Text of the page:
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Last modified: Thursday, October 6, 2011

IU Bloomington chosen to establish nation's first Turkish Flagship program

FOR IMMEDIATE RELEASE
Oct. 6, 2011

BLOOMINGTON, Ind. -- The Language Flagship, an initiative of the National Security Education Program within the U.S. Department of Defense, has chosen Indiana University Bloomington as the only location for its program in Turkish and other Turkic languages.

The undergraduate Turkish Flagship program will be led by Kemal Silay, director of the Turkish Studies Program and chair of Ottoman and Modern Turkish Studies in the IU College of Arts and Sciences.

Established with a projected three-year grant of $1.5 million, it will be IU's third such advanced language program, joining Chinese and Swahili Flagship programs that already have proven to be successful.

IU is the only institution in the United States to have been awarded three Language Flagships -- all based in the College of Arts and Sciences -- and is home to both the undergraduate and graduate level Chinese programs.

"Students increasingly must become proficient in languages other than their own in order to be successful and engaged citizens of a global society," said IU Provost and Executive Vice President Karen Hanson. "Through the language flagship programs -- in Chinese, Swahili and now Turkish -- Indiana University Bloomington is implementing new models of language instruction that will help our nation address key challenges related to global security and competitiveness."

David Zaret

Photo by Peter Stevenson

David Zaret

Print-Quality Photo

"Turkey and the Central Eurasian Turkic nations are strategically important to the United States for a wide range of geo-political issues," added David Zaret, IU vice president for international affairs. "I am extremely pleased that Indiana University has received this prestigious grant that will assist students to achieve high levels of proficiency in Turkish and use this program to acquire a proficiency in several other Turkic languages."

Silay, also a professor of Central Eurasian studies, will closely collaborate with Öner Özçelik, a Turkish applied linguist and an assistant professor of Turkish, and Umida Khikmatillaeva, project coordinator at the Center for Turkic and Iranian Lexicography and Dialectology. He also will work with a multidisciplinary team of support specialists -- ranging from theoretical and applied linguists to human-computer interaction (HCI) experts in order to establish and run the Turkish Flagship Center.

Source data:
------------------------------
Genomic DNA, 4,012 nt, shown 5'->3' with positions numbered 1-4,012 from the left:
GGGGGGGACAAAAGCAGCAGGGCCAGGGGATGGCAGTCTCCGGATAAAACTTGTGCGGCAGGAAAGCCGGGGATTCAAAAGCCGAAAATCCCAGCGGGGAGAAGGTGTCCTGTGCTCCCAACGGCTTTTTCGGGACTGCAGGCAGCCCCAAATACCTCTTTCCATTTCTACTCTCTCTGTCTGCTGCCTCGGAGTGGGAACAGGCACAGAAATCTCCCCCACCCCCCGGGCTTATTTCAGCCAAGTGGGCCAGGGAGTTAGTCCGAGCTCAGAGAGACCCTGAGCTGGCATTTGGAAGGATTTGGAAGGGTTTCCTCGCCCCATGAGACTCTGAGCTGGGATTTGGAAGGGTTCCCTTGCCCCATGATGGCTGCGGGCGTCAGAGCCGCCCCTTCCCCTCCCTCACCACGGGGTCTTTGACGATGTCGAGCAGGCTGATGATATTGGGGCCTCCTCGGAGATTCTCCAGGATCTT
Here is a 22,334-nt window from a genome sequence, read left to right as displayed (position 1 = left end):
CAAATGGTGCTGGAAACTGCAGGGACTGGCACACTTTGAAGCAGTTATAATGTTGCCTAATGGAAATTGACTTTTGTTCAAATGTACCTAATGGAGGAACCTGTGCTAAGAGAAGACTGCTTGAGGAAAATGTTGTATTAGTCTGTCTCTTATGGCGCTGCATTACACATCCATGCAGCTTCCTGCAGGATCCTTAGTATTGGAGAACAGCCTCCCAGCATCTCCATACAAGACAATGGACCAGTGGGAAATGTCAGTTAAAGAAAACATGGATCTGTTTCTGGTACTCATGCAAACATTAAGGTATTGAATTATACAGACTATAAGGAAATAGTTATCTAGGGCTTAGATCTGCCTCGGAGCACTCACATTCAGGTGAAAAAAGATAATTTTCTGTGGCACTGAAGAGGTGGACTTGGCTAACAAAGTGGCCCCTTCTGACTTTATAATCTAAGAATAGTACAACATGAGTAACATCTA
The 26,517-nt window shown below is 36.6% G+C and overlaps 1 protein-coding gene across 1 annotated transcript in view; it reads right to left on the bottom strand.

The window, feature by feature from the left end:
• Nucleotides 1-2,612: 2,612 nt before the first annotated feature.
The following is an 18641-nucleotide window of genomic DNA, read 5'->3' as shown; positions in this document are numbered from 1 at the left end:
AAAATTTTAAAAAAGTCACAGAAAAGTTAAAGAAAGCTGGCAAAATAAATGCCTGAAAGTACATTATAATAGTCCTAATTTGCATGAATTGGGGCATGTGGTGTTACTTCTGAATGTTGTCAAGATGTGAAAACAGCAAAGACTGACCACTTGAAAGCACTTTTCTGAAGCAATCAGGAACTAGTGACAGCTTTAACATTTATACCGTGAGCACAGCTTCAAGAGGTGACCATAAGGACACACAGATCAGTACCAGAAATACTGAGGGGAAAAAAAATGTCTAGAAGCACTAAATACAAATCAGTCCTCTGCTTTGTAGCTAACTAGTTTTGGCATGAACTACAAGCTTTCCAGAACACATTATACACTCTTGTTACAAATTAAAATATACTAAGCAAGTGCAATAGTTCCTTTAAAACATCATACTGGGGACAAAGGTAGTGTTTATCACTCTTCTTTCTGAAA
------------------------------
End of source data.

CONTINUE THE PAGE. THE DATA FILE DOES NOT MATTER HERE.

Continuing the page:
One unique element to the new Flagship program at IU is that students will have the opportunity to learn Turkish and use it as a bridge to learn another important Turkic language, Uzbek. After their first year, students who have learned modern Turkish will be given the opportunity to bridge to Uzbek, which is commonly spoken in Uzbekistan and elsewhere in Central Asia, and even become fluent in both languages. In the future, some students may expand to Azerbaijani, and Turkmen.

Once established, the cohort size will be 15 undergraduate students each year, who will be encouraged to major in other disciplines at IU (although they will be permitted to major in Turkic Studies). In addition to studying with IU faculty at Bloomington, students will study abroad at a partner university in Turkey and complete their capstone studies there.

IU Bloomington has strong programs focusing on the languages and cultures of Central Asia and has been a pioneer in using new and emerging technologies and researching the efficacy of bridging from more widely studied languages, like Turkish, to less commonly taught languages of Central Asia.

Its Center for Languages of the Central Asian Region and Inner Asian and Uralic National Resource Center are two of 10 international programs that have been awarded Title VI federal funding. The centers produce materials to promote the learning of strategically important languages. Among the other languages taught are Azerbaijani, Dari, Farsi, Kazakh, Kyrgyz, Pashto, Persian, Tajik, Tibetan and Uyghur.

"IU is internationally renowned for its Turkish and Turkic studies. We have been teaching these languages for more than four decades and we have an exceptional range of scholarly and educational activities," observed Silay, a native of Turkey. "IU's institutional support for these programs was among the things that the Flagship institution took into consideration when making its decision."

The Language Flagship is a federally-funded effort and is a component of the National Security Education Program (NSEP) at the US Department of Defense. NSEP was created in 1991 to develop a much-needed strategic partnership between the national security community and higher education to address national needs for expertise in critical languages and regions.

NSEP is the only federally-funded effort focused on the combined issues of language proficiency, national security, and the needs of the federal workforce. In conjunction with technology and research-oriented investments, NSEP represents an integral component of a national security strategy to eliminate the serious language deficit in the federal government.

For more information about the Language Flagship, see http://www.thelanguageflagship.org/home.